- USDA will lead an agricultural trade mission to China at the end of March to strengthen partnerships between U.S. and Chinese businesses and enhance job growth in the United States.
- The trade mission is expected to be USDA's largest to date, with more than 40 U.S. agribusinesses participating.
USDA will lead an agricultural trade mission to China at the end of March to strengthen partnerships between U.S. and Chinese businesses and enhance job growth in the United States. The trade mission is expected to be USDA's largest to date, with more than 40 U.S. agribusinesses and representatives from six State Departments of Agriculture set to accompany Acting Under Secretary Michael Scuse to Chengdu and Shanghai, two of China's largest cities.
In 2011, China moved into the top spot as the No. 1 market for U.S. agricultural goods, purchasing $20 billion in U.S. agricultural exports. U.S. farm exports to China supported more than 160,000 American jobs in 2011.
"This trade mission, USDA's largest to date, offers American businesses the opportunity to position themselves to enter or expand their presence in China, one of our strongest trading partners," said Vilsack. "China and the United States share a special relationship, and we embrace this opportunity to continue our in-depth dialogue on issues of mutual concern. At the same time, we want to ensure that our American farmers, ranchers and producers continue to be recognized across China and the Asia Pacific as reliable suppliers of the highest-quality food and agricultural products."
Last month, Vilsack hosted China's Vice President Xi Jinping and Agriculture Minister Han Changfu at the first U.S.-China Agricultural Symposium in Des Moines. The agriculture ministers signed a Plan of Strategic Cooperation that will guide the two countries' agricultural relationship for the next five years. The plan focuses on agricultural science, trade and education, and looks to deepen cooperation through technical exchanges and strengthen coordination in key priority areas, including food security and emerging technologies.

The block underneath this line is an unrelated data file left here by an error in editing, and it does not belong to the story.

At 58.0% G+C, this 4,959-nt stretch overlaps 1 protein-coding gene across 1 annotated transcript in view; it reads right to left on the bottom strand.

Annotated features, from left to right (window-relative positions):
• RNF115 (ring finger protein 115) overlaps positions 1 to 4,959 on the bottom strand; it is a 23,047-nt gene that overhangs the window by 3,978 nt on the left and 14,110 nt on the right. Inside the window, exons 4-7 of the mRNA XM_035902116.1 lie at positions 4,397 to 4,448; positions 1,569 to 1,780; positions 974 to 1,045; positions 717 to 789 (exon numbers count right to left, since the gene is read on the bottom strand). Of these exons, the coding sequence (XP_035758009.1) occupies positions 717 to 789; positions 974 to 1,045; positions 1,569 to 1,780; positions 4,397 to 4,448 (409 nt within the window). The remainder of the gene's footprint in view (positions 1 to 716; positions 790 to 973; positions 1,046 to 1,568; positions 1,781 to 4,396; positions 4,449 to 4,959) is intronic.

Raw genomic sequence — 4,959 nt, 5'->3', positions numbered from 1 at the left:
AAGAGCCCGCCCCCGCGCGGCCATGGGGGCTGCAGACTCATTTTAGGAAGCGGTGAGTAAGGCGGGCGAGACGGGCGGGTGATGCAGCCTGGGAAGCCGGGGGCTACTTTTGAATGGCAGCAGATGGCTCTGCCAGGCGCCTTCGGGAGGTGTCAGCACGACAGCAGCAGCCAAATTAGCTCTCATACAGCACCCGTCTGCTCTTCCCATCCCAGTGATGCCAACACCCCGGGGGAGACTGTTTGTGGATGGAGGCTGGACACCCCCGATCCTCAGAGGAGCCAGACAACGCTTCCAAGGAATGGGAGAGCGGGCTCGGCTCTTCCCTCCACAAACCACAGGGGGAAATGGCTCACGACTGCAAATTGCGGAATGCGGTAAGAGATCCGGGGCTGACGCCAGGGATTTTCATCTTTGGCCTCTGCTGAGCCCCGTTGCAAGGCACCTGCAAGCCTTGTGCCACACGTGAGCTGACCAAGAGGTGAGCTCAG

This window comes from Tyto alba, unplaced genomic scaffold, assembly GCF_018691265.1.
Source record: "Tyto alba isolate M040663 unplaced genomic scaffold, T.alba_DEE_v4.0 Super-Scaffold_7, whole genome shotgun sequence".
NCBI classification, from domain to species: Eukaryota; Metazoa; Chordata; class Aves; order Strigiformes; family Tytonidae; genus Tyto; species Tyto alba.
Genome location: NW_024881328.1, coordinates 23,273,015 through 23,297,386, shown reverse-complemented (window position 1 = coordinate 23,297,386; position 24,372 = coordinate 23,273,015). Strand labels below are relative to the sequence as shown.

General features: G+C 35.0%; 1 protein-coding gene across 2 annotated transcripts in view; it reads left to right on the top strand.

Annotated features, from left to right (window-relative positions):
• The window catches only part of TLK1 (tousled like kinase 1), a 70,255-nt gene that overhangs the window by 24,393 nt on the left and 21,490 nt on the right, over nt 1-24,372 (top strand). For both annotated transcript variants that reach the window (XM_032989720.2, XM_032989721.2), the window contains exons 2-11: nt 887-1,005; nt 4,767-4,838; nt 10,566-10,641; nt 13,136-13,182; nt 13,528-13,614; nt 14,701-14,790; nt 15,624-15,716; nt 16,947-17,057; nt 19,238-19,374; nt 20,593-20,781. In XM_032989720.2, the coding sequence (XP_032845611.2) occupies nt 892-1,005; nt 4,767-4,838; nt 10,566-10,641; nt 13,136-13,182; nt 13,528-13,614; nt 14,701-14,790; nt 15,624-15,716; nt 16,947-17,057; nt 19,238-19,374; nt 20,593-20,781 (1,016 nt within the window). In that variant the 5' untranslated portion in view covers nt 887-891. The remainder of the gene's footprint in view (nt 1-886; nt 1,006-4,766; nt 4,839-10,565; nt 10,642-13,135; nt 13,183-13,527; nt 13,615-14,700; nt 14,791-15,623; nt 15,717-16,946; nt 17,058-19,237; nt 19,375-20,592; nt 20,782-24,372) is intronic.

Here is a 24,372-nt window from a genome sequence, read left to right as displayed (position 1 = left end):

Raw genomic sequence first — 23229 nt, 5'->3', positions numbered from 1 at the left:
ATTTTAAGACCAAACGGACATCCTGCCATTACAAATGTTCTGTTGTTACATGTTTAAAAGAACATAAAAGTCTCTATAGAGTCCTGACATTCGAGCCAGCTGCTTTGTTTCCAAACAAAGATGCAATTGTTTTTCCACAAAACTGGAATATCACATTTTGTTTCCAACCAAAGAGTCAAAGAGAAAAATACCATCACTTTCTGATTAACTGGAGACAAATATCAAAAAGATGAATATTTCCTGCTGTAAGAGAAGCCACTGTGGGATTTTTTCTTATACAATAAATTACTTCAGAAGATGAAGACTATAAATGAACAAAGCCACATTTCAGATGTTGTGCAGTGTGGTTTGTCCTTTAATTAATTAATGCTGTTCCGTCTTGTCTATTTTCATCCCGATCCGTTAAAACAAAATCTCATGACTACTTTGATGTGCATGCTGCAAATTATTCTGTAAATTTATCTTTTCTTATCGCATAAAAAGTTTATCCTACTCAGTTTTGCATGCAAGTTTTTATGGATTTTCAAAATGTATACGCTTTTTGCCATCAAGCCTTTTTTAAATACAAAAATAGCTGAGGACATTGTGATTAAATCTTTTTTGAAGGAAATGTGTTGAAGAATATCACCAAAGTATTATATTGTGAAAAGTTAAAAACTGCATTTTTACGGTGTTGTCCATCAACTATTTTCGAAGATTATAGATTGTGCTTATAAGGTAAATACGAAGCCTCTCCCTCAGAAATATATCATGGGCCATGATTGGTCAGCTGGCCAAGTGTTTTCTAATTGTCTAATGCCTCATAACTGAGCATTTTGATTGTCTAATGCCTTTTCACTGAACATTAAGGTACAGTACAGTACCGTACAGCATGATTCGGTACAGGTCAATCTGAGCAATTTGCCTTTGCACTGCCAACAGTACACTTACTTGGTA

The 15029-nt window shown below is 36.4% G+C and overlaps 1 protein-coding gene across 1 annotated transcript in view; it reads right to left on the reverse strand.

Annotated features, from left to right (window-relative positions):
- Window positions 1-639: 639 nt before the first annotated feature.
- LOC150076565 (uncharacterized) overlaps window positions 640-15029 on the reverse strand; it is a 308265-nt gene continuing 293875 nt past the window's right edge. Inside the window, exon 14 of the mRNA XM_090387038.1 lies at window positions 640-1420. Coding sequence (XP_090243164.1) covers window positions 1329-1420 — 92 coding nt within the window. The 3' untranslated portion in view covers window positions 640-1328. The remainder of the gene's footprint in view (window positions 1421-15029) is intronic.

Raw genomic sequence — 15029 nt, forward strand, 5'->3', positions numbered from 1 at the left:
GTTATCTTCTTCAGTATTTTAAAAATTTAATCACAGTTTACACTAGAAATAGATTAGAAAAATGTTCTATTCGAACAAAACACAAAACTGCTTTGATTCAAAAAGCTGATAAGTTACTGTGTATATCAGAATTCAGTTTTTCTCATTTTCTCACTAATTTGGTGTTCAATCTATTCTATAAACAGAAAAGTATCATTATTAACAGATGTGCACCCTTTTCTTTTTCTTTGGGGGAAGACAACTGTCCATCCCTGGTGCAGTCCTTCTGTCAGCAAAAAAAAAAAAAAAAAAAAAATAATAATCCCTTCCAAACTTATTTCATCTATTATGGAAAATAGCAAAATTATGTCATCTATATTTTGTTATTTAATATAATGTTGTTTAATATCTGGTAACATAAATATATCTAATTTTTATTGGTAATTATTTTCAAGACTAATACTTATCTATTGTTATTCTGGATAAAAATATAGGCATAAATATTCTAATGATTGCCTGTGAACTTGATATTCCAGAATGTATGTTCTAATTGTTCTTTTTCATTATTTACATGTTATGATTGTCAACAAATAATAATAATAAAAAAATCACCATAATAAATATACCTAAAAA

Scuse will lead the trade mission to China from March 23-28, beginning in Chengdu, one of the most important economic, transportation, and communication centers in western China and home of USDA's newest Agricultural Trade Office. Participants will then travel on to Shanghai, a hub of global commerce and the most populous city in the world. The goal of the mission is to provide U.S. participants with first-hand market information, access to government decision makers, and one-on-one meetings with business contacts, potential agents, distributers, and importers so they can position themselves to enter or expand their presence in China.
While in China, Scuse will meet with Chinese government and agricultural officials and U.S. agribusiness, and will visit agricultural production and development sites. Ambassador Islam Siddiqui, Chief Agricultural Negotiator for the Office of the U.S. Trade Representative, will also join Scuse to open the USA Pavilion at the Food Ingredients China Trade Show in Shanghai on March 28.